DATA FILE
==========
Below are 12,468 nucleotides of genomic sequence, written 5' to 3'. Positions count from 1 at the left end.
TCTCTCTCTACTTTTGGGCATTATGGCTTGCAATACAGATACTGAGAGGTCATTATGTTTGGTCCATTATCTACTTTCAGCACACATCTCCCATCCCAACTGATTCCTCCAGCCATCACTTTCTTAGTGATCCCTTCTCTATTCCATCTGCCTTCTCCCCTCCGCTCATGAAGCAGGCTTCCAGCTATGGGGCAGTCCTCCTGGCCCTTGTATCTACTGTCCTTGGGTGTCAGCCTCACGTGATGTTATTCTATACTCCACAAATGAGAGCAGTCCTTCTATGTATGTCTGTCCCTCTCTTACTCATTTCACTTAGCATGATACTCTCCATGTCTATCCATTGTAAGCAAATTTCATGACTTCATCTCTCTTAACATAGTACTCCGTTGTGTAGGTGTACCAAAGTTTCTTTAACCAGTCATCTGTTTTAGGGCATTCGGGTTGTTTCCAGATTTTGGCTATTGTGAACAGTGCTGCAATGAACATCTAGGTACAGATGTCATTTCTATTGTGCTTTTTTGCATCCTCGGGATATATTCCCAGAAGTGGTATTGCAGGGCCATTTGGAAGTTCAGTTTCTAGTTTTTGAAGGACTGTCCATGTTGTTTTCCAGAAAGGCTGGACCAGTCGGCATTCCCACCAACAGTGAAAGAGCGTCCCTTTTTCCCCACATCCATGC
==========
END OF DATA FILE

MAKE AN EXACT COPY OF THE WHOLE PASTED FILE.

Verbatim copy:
Below are 12,468 nucleotides of genomic sequence, written 5' to 3'. Positions count from 1 at the left end.
TCTCTCTCTACTTTTGGGCATTATGGCTTGCAATACAGATACTGAGAGGTCATTATGTTTGGTCCATTATCTACTTTCAGCACACATCTCCCATCCCAACTGATTCCTCCAGCCATCACTTTCTTAGTGATCCCTTCTCTATTCCATCTGCCTTCTCCCCTCCGCTCATGAAGCAGGCTTCCAGCTATGGGGCAGTCCTCCTGGCCCTTGTATCTACTGTCCTTGGGTGTCAGCCTCACGTGATGTTATTCTATACTCCACAAATGAGAGCAGTCCTTCTATGTATGTCTGTCCCTCTCTTACTCATTTCACTTAGCATGATACTCTCCATGTCTATCCATTGTAAGCAAATTTCATGACTTCATCTCTCTTAACATAGTACTCCGTTGTGTAGGTGTACCAAAGTTTCTTTAACCAGTCATCTGTTTTAGGGCATTCGGGTTGTTTCCAGATTTTGGCTATTGTGAACAGTGCTGCAATGAACATCTAGGTACAGATGTCATTTCTATTGTGCTTTTTTGCATCCTCGGGATATATTCCCAGAAGTGGTATTGCAGGGCCATTTGGAAGTTCAGTTTCTAGTTTTTGAAGGACTGTCCATGTTGTTTTCCAGAAAGGCTGGACCAGTCGGCATTCCCACCAACAGTGAAAGAGCGTCCCTTTTTCCCCACATCCATGC